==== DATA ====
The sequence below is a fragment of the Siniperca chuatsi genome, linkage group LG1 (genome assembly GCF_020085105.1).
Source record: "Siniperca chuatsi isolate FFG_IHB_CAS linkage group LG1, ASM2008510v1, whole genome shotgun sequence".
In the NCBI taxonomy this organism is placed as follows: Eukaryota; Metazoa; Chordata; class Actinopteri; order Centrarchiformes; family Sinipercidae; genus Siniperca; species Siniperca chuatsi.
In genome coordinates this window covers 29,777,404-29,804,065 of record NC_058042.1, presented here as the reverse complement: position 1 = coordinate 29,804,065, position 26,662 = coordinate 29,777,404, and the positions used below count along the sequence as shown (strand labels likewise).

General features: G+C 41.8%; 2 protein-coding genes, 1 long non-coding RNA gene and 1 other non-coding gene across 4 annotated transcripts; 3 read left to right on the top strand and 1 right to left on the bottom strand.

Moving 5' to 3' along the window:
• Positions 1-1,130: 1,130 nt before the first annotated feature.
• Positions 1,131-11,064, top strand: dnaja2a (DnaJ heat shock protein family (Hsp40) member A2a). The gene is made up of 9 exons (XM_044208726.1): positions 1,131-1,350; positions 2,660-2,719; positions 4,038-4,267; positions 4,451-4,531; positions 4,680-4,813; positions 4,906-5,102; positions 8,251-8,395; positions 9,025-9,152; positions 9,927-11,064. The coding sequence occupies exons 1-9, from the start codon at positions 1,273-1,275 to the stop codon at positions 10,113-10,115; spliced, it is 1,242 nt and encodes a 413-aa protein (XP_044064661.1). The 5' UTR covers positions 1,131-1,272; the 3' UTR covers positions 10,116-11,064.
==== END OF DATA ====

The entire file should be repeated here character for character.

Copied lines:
The sequence below is a fragment of the Siniperca chuatsi genome, linkage group LG1 (genome assembly GCF_020085105.1).
Source record: "Siniperca chuatsi isolate FFG_IHB_CAS linkage group LG1, ASM2008510v1, whole genome shotgun sequence".
In the NCBI taxonomy this organism is placed as follows: Eukaryota; Metazoa; Chordata; class Actinopteri; order Centrarchiformes; family Sinipercidae; genus Siniperca; species Siniperca chuatsi.
In genome coordinates this window covers 29,777,404-29,804,065 of record NC_058042.1, presented here as the reverse complement: position 1 = coordinate 29,804,065, position 26,662 = coordinate 29,777,404, and the positions used below count along the sequence as shown (strand labels likewise).

General features: G+C 41.8%; 2 protein-coding genes, 1 long non-coding RNA gene and 1 other non-coding gene across 4 annotated transcripts; 3 read left to right on the top strand and 1 right to left on the bottom strand.

Moving 5' to 3' along the window:
• Positions 1-1,130: 1,130 nt before the first annotated feature.
• Positions 1,131-11,064, top strand: dnaja2a (DnaJ heat shock protein family (Hsp40) member A2a). The gene is made up of 9 exons (XM_044208726.1): positions 1,131-1,350; positions 2,660-2,719; positions 4,038-4,267; positions 4,451-4,531; positions 4,680-4,813; positions 4,906-5,102; positions 8,251-8,395; positions 9,025-9,152; positions 9,927-11,064. The coding sequence occupies exons 1-9, from the start codon at positions 1,273-1,275 to the stop codon at positions 10,113-10,115; spliced, it is 1,242 nt and encodes a 413-aa protein (XP_044064661.1). The 5' UTR covers positions 1,131-1,272; the 3' UTR covers positions 10,116-11,064.